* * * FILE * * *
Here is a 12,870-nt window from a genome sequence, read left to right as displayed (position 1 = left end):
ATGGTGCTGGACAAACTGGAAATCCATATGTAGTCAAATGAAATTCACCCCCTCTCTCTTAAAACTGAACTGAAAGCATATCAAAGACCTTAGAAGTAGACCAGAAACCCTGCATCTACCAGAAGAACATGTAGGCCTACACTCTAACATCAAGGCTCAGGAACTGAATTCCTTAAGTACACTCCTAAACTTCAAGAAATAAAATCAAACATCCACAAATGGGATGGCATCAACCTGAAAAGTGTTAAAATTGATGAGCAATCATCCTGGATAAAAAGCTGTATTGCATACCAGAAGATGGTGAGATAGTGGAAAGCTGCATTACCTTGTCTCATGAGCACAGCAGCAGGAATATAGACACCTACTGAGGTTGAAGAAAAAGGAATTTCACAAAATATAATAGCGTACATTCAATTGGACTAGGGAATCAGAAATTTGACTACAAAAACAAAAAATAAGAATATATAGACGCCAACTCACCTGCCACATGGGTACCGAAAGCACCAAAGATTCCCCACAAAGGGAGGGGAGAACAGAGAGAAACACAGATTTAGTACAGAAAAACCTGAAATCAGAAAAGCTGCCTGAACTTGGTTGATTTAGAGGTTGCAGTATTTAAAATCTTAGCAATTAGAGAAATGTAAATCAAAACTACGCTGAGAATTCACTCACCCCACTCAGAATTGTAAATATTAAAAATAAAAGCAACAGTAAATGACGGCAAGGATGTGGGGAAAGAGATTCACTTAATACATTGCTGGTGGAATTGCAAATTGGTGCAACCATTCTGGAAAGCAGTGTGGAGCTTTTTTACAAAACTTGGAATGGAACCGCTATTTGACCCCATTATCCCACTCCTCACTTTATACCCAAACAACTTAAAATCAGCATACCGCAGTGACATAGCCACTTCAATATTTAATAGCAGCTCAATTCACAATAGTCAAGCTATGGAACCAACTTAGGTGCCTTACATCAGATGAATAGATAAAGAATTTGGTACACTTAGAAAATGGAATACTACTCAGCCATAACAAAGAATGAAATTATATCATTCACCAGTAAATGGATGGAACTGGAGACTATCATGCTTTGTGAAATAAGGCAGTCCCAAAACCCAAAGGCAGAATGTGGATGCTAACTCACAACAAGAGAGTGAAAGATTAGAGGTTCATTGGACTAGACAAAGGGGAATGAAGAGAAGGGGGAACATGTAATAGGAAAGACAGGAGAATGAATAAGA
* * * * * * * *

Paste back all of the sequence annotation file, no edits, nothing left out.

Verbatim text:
Here is a 12,870-nt window from a genome sequence, read left to right as displayed (position 1 = left end):
ATGGTGCTGGACAAACTGGAAATCCATATGTAGTCAAATGAAATTCACCCCCTCTCTCTTAAAACTGAACTGAAAGCATATCAAAGACCTTAGAAGTAGACCAGAAACCCTGCATCTACCAGAAGAACATGTAGGCCTACACTCTAACATCAAGGCTCAGGAACTGAATTCCTTAAGTACACTCCTAAACTTCAAGAAATAAAATCAAACATCCACAAATGGGATGGCATCAACCTGAAAAGTGTTAAAATTGATGAGCAATCATCCTGGATAAAAAGCTGTATTGCATACCAGAAGATGGTGAGATAGTGGAAAGCTGCATTACCTTGTCTCATGAGCACAGCAGCAGGAATATAGACACCTACTGAGGTTGAAGAAAAAGGAATTTCACAAAATATAATAGCGTACATTCAATTGGACTAGGGAATCAGAAATTTGACTACAAAAACAAAAAATAAGAATATATAGACGCCAACTCACCTGCCACATGGGTACCGAAAGCACCAAAGATTCCCCACAAAGGGAGGGGAGAACAGAGAGAAACACAGATTTAGTACAGAAAAACCTGAAATCAGAAAAGCTGCCTGAACTTGGTTGATTTAGAGGTTGCAGTATTTAAAATCTTAGCAATTAGAGAAATGTAAATCAAAACTACGCTGAGAATTCACTCACCCCACTCAGAATTGTAAATATTAAAAATAAAAGCAACAGTAAATGACGGCAAGGATGTGGGGAAAGAGATTCACTTAATACATTGCTGGTGGAATTGCAAATTGGTGCAACCATTCTGGAAAGCAGTGTGGAGCTTTTTTACAAAACTTGGAATGGAACCGCTATTTGACCCCATTATCCCACTCCTCACTTTATACCCAAACAACTTAAAATCAGCATACCGCAGTGACATAGCCACTTCAATATTTAATAGCAGCTCAATTCACAATAGTCAAGCTATGGAACCAACTTAGGTGCCTTACATCAGATGAATAGATAAAGAATTTGGTACACTTAGAAAATGGAATACTACTCAGCCATAACAAAGAATGAAATTATATCATTCACCAGTAAATGGATGGAACTGGAGACTATCATGCTTTGTGAAATAAGGCAGTCCCAAAACCCAAAGGCAGAATGTGGATGCTAACTCACAACAAGAGAGTGAAAGATTAGAGGTTCATTGGACTAGACAAAGGGGAATGAAGAGAAGGGGGAACATGTAATAGGAAAGACAGGAGAATGAATAAGA